- Write about any healthy food or drink food that quickly affects your mood positively.
- Look around your room or your office. Think of how you might want to reorganize the things there. You may not have to reorganize it per se, especially if you’ve just recently done that, but write about a new arrangement and positional placements of furniture and other items in your room or office space that you might consider doing in the future.
- Draw an emoji that shows how you feel right now.
- Describe an animal you know that often looks like what you’re feeling at the moment.
- Write about the things you’re feeling right now. What thoughts are in your mind? Use single words to describe each of these feelings.
- Compose a paragraph about why you feel the way you do right now. It could be a one or two-sentence paragraph.
- Think about this: do you really want to be like this? Feel this way?
- Now, write out what you prefer to do instead and why.
Journal Prompts for Anxiety
The Anxiety and Depression Association of America reports that anxiety affects roughly 40 million American adults every year. Anxiety isn’t only that feeling of nervousness or restlessness. It is both and more. Anxiety could extend to the intrusive thoughts that destabilize our day. Use this journal prompts for mental health to help you better deal with those feelings of uneasiness.
- Tell me, how exactly do you feel now? Yes, you are anxious. Describe the feeling in detail.
- Can you tell why you feel restless?
- If yes, describe the reason in 3-5 sentences.
- Take a long look at what you have written down any other day. Do you think such a situation would make you frantic?
- Why or why not? Please, provide explicit responses.
- If you can’t tell why you feel restless, dig deep and write down a similar experience.
- Compare what you have written down now with how you feel. Can you spot a trigger?
- Does the trigger have anything to do with your incapabilities?
- Write about some of the things that made you anxious in the past, but you now have realized they aren’t worth making you feel worried or uncomfortable.
- Analyze this journal entry with the number 59 on this list. Can you see a pattern?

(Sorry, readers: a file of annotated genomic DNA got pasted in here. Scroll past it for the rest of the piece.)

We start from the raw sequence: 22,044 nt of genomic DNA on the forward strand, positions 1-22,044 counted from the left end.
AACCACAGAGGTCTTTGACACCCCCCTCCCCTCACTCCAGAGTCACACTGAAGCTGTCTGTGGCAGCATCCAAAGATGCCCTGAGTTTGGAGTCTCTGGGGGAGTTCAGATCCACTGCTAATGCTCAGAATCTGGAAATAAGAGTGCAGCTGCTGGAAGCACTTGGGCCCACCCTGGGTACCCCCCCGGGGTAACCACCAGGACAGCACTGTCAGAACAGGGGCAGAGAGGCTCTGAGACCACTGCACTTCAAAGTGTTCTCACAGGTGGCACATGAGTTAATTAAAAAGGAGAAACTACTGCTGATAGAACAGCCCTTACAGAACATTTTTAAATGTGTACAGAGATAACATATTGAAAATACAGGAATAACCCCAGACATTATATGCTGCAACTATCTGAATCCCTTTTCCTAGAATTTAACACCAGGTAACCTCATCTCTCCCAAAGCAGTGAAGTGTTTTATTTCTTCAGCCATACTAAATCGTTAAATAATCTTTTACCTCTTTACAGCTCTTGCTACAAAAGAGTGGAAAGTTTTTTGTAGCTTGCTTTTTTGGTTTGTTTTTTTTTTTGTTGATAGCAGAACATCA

- Was the situation out of your hand?
- Could there have been anything tangible you could do to mitigate the result?
- Are you even 100% capable of providing that?
- Now, ask yourself this, considering what you’ve discovered, should you really, really be worried?
Journal Prompts for Trauma
Our traumas play a pivotal role in determining our mental stability. For some people, past and current trauma break them. For you, it will make you. Take that step towards this result using these mental health journal prompts.
- Are you hurt, or do you feel broken? Acknowledgment is the first step to recovery from our traumas.
- Why do you feel hurt or broken? Kindly describe situations without using hurtful words neither directed at you or anyone.
- Who or what is behind this event?
- How do you feel about this individual?
- Take a step back and ask yourself, does this individual know how you feel now?
- So, why live your life based on what has happened when half the people involved have forgotten about it?
- Do you think any of what happened was your fault?
- Why do you feel that way?
- Write exactly what happened that made you feel it was your doing. I want actions, statements that actually point to you being at fault, not feelings or what you thought.
- Read what you wrote and write down what you could have done differently?
- Now, answer this: would you or even anyone have been able to do anything differently in that state? Please, be very objective.
- Now, Yes or No, was your traumatic experience your fault? Yes, you should be responsible for your actions, but there are situations where we blame ourselves unnecessarily.
- If the answer is yes, write down why you feel so. It shouldn’t be a repetition of what you’ve said before. Provide more reasons
- If it’s no, write down why you feel so also. Again, provide more reasons for this.
- Besides the pain, what other emotions do you feel?
- I need you to juxtapose these emotions to the events that trigger them. Do they fit? Should you really be mad, afraid, or sad?
- If yes, why?
Now, take a 10-minutes break before you continue.
- What do you need now to help you deal with your emotions?
- Right now, do you feel you are stronger compared to those that had a traumatic experience?
- Describe this difference.
- Do you think you can let go? Why or why not?
- Does it make any difference in your life right now if you don’t let go?
- If you think it does, describe this difference.
- Now, from 1-10, how realistic is this difference?
- With that, make a list of the people that your actions have hurt. Think deep about this. Half the time, you may not notice how your words and actions affect other people. However, you can tell from how they interact with you afterward.
- Do these people deserve the words you throw at them?
- For each person, make a list of how you intend to repair your relationship.
- Right now, describe how you feel after you have responded to the previous journal prompts for trauma.
PIN ME FOR LATER! 👇🏾
The Bottom Line
Mental health can affect our productivity. Our emotions and feelings, I mean, our mental wellbeing, can affect the way we approach our relationships and how well we generally function at work, at school, or home.
This journal prompts for mental health can improve our interactions and keep us afloat and not held down by emotions. So, give it a try for yourself today, tomorrow, and for your loved ones.